It was a case of identity theft. A number of "virgin" credit card numbers — issued to new cards — and cardholders' names were used to purchase items online. Internet service provider information showed that the thief was working in a residential neighborhood not known for a high crime rate. More specifically, IP addresses were traced back to a home where no one with criminal records or outstanding warrants lived.
The resident allowed police to search her home. Upstairs investigators found her computer — a wireless router set up. The antenna was pointed out toward the cul-de-sac she lived in, and the home network itself was unsecured. "Anyone could get into that network from about two blocks away," says Ravi Ram, a 13-year veteran of the Los Angeles County (Calif.) Sheriff's Department at the time he worked the case; Ram is now a reserve deputy with LASD.
During the interview, police became certain that the resident was not involved with the identity theft, so investigators checked the router. It revealed several suspicious connections, along with the media access control (MAC) address that identified a laptop — and the Windows username that identified its owner. The resident recognized the last name as her neighbor, who lived four houses down.
Investigators obtained a warrant for that residence. There, they established that the laptop belonged to a teenager living there. He had obtained the credit card information, about 6,000 numbers in all, from a Ukrainian source via Internet Relay Channel (IRC) chat. "He'd used his own family's Internet connection for his first thefts, but as he learned more about what he was doing, he began to hack other people's networks," says Ram.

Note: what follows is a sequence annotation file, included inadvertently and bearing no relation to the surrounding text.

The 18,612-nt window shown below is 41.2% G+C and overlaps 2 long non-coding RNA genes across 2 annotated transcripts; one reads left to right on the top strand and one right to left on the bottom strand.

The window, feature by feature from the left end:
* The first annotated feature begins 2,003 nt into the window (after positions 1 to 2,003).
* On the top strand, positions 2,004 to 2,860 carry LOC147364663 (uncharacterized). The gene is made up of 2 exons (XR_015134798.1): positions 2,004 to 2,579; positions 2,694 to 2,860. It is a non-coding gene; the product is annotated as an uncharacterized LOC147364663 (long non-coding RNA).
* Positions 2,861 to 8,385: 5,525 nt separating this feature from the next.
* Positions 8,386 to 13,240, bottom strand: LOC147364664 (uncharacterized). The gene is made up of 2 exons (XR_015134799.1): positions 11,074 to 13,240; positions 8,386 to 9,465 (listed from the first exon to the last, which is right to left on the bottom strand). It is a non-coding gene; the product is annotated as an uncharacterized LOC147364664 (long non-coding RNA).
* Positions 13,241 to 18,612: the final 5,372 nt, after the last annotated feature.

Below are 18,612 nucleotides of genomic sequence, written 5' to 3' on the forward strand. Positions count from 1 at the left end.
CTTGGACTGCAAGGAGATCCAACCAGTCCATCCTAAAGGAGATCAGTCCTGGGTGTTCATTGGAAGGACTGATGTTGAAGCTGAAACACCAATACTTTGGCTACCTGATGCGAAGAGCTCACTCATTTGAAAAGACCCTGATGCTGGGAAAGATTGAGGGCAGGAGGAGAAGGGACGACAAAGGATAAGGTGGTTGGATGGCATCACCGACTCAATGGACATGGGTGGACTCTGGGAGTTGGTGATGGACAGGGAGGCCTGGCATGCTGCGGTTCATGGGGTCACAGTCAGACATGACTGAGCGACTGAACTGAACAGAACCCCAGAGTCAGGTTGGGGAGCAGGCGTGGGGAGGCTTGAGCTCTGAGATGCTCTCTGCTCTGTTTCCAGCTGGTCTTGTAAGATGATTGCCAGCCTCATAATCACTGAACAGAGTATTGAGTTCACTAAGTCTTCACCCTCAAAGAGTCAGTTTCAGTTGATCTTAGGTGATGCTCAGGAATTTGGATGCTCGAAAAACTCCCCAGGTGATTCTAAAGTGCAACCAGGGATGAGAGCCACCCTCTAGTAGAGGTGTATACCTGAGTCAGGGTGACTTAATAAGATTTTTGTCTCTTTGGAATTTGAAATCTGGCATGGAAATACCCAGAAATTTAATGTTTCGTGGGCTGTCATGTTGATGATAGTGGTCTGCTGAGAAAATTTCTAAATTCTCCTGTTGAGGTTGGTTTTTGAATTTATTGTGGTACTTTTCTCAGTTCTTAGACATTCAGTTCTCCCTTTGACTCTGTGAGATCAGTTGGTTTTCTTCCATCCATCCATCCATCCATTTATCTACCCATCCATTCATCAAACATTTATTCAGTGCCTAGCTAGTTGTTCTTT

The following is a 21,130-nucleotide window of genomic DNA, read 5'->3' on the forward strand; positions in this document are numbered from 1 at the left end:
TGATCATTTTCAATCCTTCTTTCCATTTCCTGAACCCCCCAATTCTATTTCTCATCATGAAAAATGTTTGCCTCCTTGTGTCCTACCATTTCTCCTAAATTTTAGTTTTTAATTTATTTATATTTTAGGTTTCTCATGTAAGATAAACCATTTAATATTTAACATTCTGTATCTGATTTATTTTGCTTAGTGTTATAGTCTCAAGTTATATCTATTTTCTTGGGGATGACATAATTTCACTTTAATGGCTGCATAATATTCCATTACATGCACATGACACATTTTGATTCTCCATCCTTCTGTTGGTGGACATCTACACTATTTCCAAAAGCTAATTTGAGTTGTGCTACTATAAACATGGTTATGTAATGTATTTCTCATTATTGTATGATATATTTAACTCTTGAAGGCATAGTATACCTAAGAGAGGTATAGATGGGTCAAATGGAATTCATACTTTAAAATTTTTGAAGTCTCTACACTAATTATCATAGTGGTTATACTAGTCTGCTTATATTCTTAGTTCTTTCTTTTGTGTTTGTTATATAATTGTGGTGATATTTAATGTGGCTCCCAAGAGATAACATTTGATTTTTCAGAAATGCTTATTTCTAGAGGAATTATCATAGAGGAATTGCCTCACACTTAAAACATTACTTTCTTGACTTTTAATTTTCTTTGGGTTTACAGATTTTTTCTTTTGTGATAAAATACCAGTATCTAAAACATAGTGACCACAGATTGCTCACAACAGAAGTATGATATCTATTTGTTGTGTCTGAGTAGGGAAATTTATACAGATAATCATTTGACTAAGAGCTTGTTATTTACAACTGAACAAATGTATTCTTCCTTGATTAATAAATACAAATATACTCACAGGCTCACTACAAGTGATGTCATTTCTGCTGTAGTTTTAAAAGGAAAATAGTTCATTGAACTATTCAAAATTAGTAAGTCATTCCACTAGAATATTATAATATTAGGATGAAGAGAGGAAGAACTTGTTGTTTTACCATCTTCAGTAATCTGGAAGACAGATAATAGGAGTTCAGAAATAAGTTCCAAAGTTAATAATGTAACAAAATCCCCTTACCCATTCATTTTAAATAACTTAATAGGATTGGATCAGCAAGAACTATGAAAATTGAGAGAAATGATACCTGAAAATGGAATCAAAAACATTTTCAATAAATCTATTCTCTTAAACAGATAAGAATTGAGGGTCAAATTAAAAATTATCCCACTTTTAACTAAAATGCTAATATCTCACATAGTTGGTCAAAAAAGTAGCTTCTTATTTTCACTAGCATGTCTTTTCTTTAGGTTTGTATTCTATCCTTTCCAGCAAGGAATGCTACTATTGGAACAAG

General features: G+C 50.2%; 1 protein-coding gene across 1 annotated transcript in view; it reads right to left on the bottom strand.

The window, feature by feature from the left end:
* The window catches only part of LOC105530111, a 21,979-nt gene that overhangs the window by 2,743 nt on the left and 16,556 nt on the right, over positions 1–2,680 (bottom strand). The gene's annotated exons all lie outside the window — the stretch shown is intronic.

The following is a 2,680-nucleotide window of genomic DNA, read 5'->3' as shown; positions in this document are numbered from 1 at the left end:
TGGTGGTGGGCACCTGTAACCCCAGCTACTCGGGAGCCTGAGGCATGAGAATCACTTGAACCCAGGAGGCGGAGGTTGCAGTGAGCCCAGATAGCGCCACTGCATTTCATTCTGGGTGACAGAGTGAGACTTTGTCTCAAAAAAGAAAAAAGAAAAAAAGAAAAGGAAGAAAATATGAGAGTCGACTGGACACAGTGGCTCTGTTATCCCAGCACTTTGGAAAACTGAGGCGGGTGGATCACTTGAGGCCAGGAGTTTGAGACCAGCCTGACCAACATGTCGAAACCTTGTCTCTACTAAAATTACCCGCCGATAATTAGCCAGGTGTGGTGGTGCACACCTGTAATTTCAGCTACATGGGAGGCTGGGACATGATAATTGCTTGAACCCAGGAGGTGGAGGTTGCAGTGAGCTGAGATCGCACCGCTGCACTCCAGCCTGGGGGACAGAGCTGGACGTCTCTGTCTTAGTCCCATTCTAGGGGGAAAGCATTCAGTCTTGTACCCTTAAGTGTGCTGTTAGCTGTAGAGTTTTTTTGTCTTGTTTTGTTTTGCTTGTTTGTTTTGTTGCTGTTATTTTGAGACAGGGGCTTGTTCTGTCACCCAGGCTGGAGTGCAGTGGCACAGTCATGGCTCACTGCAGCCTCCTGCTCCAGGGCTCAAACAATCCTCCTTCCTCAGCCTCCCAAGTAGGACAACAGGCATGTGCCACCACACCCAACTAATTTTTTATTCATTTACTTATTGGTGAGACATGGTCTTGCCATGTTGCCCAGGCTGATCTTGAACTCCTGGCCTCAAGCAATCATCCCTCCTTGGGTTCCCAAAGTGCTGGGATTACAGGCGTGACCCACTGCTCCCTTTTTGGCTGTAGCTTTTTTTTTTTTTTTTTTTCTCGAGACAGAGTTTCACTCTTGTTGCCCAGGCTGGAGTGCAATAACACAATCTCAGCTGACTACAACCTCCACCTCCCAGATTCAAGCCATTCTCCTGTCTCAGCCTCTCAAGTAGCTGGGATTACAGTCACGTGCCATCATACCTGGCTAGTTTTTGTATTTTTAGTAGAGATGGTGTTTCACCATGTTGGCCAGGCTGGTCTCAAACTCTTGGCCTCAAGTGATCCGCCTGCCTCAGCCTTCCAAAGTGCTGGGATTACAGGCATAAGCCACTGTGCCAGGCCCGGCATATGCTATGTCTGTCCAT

James Williams, a detective with the Sacramento County (Calif.) Sheriff's Department and a member of the Internet Crimes Against Children (ICAC) unit within the Sacramento Valley Hi-Tech Crimes Task Force, says most criminals he encounters continue to use their own home networks rather than their neighbors'. "The good news is that we typically find evidence that will defeat any claims that 'someone else did it from my unsecured wireless,' " he says.
Still, he adds that savvier predators and identity thieves, as in Ram's investigation, use nearby unsecured wireless networks run by their neighbors, small stores, restaurants, repair shops, and so forth — and not all commit their crimes from the comfort of their own homes. "I have spoken with other patrol officers from various California agencies who have been encountering [suspicious activity from] people with laptops," Williams says.
Created to improve mobility for business users, wireless network technology has also appealed to home users, who use it to create "peer to peer" networks — to link computers, gaming and other entertainment devices. This has become easier as the cost of components — routers and access points, network interface cards, and computers themselves — drops, and speed improves.
Currently, 802.11g — five times as fast as 802.11b — is most widely used, although according to a 2007 Computer World article, Internet technology has outpaced it. Thanks to voiceover IP (VoIP), streaming video and gaming applications, wireless networks need to be able to support demand for more bandwidth, faster speed and longer ranges.
Expected to supply it all is a new standard, 802.11n, which should be formally approved this year. So, along with experiencing fewer dead spots, consumers will be able to download and save video from their computers to wireless-enabled devices such as TVs. Multiple users and uses will also find it easier to work and play.
These improvements will benefit criminals, too — and potentially present greater challenges to law enforcement. Not only will the networking power make it easier for criminals to create, download and share materials like pornography; it will also enable them to steal networking from their neighbors from much further away — not the next house or two over, but the next block or two over. And stronger security could impact law enforcement's ability to access evidence.